A recent article suggested a new path that underemployed lawyers may seek to follow. It was a great read. But it also reminded me how bar magazines are often ahead of the curve—or at least laboratories of innovation.
The essay explained how new lawyers, especially, might benefit by heading out to practice in rural areas:
“[H]ere’s an interesting countervailing trend reported last year by The New York Times, The Wall Street Journal and NPR. There are jobs available for lawyers in many parts of rural America. In fact, in many rural areas, there is actually a shortage of attorneys.”
The excerpt comes from the terrific Attorney at Work site, and I enjoyed Roy Ginsburg’s essay.
But as much as I appreciate the coverage to the topic lent by national heady publications, a quick glance shows that state bar magazines are already crushing it.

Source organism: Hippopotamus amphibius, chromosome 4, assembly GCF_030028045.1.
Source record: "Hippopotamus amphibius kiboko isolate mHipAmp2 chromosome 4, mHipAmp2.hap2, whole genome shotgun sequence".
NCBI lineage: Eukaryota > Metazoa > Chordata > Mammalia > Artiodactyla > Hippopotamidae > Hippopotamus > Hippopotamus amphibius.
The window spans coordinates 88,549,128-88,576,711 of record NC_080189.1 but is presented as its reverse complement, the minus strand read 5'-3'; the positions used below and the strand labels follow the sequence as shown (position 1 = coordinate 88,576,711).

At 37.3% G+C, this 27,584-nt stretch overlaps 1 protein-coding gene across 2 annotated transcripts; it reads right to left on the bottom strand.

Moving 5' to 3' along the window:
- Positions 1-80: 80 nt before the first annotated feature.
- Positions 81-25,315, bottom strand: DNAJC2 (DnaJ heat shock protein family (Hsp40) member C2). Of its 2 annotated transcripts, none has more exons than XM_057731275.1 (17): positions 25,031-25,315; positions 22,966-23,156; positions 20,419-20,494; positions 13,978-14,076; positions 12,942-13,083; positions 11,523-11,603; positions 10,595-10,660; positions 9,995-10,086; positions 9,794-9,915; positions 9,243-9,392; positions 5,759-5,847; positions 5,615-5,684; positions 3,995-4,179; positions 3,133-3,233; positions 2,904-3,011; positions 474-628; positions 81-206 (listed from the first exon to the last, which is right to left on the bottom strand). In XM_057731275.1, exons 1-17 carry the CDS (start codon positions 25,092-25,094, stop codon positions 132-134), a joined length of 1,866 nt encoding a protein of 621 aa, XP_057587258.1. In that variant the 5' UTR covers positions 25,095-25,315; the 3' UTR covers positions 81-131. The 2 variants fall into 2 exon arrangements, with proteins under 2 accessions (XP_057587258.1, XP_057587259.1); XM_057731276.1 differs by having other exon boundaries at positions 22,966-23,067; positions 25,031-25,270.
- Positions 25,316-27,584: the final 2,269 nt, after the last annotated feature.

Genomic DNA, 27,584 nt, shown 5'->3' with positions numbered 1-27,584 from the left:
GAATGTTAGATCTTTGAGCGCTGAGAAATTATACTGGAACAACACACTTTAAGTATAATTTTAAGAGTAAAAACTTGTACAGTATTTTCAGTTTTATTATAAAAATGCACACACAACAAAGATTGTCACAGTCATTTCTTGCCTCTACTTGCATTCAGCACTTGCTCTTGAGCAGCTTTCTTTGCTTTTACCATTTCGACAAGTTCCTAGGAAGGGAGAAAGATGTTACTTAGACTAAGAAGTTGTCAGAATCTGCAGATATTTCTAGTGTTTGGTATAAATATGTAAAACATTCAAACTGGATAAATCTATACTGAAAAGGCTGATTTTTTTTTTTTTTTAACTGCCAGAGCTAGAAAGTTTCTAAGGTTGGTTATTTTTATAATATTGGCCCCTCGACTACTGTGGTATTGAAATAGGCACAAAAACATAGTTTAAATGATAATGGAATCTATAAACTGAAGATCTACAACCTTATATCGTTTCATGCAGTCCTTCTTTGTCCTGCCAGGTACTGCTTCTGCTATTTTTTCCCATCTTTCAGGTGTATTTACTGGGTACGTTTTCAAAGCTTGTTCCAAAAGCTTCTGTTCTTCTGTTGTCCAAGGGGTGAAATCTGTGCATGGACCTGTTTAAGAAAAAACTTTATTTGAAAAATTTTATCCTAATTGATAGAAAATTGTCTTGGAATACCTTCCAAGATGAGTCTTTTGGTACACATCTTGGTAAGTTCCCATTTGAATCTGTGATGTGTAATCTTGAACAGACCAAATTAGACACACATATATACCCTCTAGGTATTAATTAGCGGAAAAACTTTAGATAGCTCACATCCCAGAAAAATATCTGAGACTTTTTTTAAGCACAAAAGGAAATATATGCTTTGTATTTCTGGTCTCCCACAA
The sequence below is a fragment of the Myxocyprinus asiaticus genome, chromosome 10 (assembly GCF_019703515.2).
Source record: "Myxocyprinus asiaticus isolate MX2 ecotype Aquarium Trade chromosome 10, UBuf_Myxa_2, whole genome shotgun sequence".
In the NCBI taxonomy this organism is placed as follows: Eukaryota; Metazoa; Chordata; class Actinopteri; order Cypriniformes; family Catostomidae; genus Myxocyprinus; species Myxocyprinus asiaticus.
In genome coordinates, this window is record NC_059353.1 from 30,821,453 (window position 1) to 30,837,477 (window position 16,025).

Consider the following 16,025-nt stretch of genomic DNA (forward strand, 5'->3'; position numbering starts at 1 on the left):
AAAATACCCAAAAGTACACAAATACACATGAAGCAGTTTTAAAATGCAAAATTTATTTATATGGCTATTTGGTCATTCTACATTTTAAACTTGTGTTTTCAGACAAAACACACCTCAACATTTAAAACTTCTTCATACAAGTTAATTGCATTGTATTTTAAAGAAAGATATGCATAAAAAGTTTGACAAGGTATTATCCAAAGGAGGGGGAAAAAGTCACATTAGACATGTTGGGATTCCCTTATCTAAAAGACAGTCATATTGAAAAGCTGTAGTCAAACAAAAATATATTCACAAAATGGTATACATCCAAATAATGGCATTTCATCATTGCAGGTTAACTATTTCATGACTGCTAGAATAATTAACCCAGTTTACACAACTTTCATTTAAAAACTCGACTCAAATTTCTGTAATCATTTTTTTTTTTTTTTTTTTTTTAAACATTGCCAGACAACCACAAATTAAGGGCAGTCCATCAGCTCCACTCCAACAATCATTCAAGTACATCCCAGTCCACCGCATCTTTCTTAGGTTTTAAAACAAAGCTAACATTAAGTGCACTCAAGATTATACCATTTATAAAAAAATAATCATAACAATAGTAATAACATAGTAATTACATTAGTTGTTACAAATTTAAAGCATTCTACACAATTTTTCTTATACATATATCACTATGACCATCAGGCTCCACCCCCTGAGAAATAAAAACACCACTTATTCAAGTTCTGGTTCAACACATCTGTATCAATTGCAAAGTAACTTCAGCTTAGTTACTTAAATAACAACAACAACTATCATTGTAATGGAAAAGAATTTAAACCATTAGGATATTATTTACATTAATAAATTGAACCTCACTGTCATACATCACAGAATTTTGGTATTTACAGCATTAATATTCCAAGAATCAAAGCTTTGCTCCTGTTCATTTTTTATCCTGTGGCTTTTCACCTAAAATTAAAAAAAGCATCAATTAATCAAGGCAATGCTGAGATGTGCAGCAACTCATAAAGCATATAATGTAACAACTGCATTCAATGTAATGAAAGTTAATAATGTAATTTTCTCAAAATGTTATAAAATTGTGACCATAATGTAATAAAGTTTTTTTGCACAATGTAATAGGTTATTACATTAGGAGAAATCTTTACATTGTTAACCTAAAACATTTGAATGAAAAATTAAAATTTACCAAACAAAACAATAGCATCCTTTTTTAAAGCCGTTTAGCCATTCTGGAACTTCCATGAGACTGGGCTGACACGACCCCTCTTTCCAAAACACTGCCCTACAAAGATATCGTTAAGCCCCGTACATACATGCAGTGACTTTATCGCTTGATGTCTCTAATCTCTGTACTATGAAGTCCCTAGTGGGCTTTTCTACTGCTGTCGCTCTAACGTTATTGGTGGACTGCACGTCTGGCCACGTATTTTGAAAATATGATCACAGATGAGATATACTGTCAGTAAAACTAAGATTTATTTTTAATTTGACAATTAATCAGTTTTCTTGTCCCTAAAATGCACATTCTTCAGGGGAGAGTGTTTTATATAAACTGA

Last September, I wrote about the concept of practicing in rural areas, and I was happy to share the coverage in Arizona Attorney and in the Oregon Bar Journal. And some bars and their publications have been touching on this important topic for years.
Still, Roy’s is a well-written argument for the value of picking up and moving to a smaller community. The more the merrier—both in rural law practice, and in terrific law practice coverage.
Have a great—and innovative—weekend.Follow @azatty